What of port efficiency, service delivery to shippers?

We have recorded a 5.16 days or so Ship Waiting Time which is an improvement over six or seven days in the past. Some of the figures you see in our first half 2022 report, most of them are actually better than last year’s figures. Except I think one of them which is the Cargo Throughput which reduced by a few percentage and you can attribute that to the reduction in the purchasing power of Nigerians. 

We know the world economy, we know what is going on and inflation has gone very high and so on. That could be one of the reasons you have that reduction, but in terms of efficiency, Cargo Dwell Time has actually reduced; there is less traffic on the road which means that people are able to quickly go into the ports and bring out their cargo. So there have been improvements over time.

How do you measure your contribution to the economy?

  If you look at it properly, the Nigerian Ports Authority, in the whole maritime domain, I think we are the highest contributor to the economy. 

The projections that we have ongoing are in two digits in terms of percentages and we believe that it has increased. Our contributions have increased but it can be better than it is if we harnessed the Blue Economy and the other maritime domain activities and improve on them. I believe Nigerian Ports Authority and the whole maritime industry can do far better than it is doing now and that is what government is looking into now. Government is looking for revenue and productivity outside the oil sector and a Committee has been set up where we will be looking at what maritime businesses can harness; what are the opportunities either barely existing or not existing in Nigeria that can be enhanced or created in other to improve productivity and revenue to government?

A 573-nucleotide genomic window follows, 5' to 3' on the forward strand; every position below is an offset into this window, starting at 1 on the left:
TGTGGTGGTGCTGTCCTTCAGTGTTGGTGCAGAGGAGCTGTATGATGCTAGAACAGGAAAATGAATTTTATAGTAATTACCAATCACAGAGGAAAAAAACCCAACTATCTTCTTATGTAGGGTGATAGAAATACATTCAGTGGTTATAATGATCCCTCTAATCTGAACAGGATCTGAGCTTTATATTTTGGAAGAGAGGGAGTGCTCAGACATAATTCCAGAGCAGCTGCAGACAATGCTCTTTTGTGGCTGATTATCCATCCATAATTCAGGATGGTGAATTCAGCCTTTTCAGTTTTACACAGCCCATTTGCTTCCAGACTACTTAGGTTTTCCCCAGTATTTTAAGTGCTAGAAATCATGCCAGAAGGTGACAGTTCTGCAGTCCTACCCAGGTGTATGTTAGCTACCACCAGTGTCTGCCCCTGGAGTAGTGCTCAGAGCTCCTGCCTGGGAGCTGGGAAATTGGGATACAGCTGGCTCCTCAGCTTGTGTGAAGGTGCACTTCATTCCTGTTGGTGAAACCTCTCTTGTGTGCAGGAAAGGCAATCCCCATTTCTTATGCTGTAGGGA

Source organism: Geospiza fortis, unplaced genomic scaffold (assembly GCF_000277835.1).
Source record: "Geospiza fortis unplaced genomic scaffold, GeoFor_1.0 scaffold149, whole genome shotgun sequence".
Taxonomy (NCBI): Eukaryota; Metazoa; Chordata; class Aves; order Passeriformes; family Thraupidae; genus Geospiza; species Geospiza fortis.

Talking about the use and port patronage in Lagos and how much you have been able to achieve when you look at the statistics, about 80 percent of the goods come through Lagos ports. You mentioned the use of the Eastern ports, how much have you been able to achieve in that regard?